I am a little bit confused about both terms, since doing research they are being used interchangeably. Does someone can give an exact definition, or even better, examples?

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No, but they can be used together.

vCPE is literally just a virtualised CPE appliance - eg: instead of deploying independent Router, Firewall and WAN Accelerator physical appliances in a site, you would simply deploy a compute node (hypervisor) running virtual instances of each, the main benefit being that if you decide to add some other functionality in the future, there is no need to re-visit/ship to every physical site, you would simply spin up new functionality.

SD-WAN at the most fundamental level is orchestrated overlay networking for the Wide-Area Network. In my mind, the major goal of SD-WAN is to present a single coherent Wide-Area network, regardless of service availability in each location eg: you can use a combination of fixed-line Internet services (from different providers), fixed-line MPLS VPN (from different providers), wireless services (from different providers) based on what is available in that locality, and SD-WAN will provide an overlay that hides this underlying complexity and fail-over. Again, massively simplifying large roll-outs, WAN migrations and mergers & acquisitions.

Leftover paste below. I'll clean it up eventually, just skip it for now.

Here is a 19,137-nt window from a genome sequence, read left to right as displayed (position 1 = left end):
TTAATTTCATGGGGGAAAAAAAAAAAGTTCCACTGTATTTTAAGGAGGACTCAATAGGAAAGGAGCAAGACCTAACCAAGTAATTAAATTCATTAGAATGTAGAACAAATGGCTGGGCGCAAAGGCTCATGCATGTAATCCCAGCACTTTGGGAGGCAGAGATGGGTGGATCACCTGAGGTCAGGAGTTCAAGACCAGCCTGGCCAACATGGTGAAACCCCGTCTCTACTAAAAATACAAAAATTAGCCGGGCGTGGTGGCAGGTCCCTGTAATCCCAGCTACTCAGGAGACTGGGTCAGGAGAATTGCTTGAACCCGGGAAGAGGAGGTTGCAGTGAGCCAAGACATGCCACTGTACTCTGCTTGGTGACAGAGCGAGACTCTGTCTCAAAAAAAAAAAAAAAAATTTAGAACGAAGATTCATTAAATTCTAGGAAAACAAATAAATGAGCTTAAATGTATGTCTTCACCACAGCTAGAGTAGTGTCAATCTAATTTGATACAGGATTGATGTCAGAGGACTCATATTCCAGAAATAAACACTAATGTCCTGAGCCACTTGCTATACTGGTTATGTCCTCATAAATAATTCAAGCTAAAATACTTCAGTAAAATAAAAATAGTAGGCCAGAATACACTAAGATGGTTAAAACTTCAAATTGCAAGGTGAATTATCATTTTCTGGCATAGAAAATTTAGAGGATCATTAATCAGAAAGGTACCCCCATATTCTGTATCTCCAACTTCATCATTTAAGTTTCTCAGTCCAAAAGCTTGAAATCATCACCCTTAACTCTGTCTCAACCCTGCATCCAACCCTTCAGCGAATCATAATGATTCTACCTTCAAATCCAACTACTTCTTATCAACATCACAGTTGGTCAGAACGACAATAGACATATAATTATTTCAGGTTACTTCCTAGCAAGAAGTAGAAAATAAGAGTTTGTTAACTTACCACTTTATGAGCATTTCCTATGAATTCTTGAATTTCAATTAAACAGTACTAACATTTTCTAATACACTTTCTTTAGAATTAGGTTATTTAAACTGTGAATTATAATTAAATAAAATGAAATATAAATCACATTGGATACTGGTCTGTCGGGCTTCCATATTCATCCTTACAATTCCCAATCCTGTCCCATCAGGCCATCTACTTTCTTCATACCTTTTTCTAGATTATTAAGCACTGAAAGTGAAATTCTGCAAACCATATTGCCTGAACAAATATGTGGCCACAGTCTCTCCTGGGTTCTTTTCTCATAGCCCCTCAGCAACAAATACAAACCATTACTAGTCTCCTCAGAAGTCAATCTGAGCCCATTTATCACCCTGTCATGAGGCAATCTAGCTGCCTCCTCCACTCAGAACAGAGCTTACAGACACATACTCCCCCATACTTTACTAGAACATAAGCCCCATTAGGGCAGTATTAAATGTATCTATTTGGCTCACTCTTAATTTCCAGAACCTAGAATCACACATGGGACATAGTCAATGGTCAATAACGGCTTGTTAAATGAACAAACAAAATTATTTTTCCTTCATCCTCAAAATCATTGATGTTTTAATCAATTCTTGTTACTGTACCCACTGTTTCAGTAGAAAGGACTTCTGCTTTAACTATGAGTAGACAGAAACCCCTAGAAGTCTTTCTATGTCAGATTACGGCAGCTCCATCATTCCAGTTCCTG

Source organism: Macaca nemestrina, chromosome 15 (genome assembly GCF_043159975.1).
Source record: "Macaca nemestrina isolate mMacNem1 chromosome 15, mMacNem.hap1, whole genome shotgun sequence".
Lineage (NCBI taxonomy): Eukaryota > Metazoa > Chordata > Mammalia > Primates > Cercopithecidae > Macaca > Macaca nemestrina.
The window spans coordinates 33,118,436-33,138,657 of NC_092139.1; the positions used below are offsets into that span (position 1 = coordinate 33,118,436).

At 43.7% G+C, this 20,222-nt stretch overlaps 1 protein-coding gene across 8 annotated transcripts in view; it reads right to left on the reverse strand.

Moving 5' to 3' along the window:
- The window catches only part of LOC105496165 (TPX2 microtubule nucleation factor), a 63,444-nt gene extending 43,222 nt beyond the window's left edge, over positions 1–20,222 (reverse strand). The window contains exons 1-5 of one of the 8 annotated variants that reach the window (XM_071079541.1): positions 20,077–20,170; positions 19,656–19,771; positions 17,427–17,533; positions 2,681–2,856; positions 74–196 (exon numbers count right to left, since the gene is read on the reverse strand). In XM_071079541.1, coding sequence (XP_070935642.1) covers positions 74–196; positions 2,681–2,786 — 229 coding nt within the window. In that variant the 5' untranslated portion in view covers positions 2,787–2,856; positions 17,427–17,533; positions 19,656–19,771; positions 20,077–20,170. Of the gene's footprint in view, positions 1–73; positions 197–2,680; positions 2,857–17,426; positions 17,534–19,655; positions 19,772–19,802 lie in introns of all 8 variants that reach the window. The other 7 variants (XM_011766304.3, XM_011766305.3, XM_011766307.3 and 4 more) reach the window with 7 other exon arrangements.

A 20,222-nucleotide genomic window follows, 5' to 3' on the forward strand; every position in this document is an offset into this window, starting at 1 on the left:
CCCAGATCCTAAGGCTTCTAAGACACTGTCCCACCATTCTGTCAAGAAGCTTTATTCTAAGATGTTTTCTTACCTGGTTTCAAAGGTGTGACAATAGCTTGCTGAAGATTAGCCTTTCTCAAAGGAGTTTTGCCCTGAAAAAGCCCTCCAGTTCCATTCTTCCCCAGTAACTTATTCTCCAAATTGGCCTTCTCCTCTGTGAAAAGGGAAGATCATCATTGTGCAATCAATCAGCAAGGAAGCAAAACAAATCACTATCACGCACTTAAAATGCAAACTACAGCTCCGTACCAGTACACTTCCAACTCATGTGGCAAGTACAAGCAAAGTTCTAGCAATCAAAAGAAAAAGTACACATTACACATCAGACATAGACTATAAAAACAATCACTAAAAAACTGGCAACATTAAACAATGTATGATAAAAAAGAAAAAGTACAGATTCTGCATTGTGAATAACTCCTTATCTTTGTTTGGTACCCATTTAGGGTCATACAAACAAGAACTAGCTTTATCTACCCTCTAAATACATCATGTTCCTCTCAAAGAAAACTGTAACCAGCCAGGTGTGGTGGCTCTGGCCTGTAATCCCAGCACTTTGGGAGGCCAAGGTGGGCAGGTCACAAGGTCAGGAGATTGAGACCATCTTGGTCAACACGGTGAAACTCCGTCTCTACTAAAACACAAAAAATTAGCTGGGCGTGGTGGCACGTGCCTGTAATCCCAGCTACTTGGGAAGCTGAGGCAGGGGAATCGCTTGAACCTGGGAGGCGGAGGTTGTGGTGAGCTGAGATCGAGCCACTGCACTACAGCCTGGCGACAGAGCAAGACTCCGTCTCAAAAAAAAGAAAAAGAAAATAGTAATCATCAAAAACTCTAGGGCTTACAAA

Under the hood, most offerings are essentially just IPSEC VPN (think DMVPN/ADVPN rather than hub-and-spoke), but orchestrated from a central location, taking care of the orchestration of provisioning, routing and fail-over.

To come back to your question though, depending on the vendors, SD-WAN appliances could be deployed on vCPE (using a virtualised instance of the SD-WAN software), OR the SD-WAN Appliance could also host vCPE (as some run hypervisors themselves).

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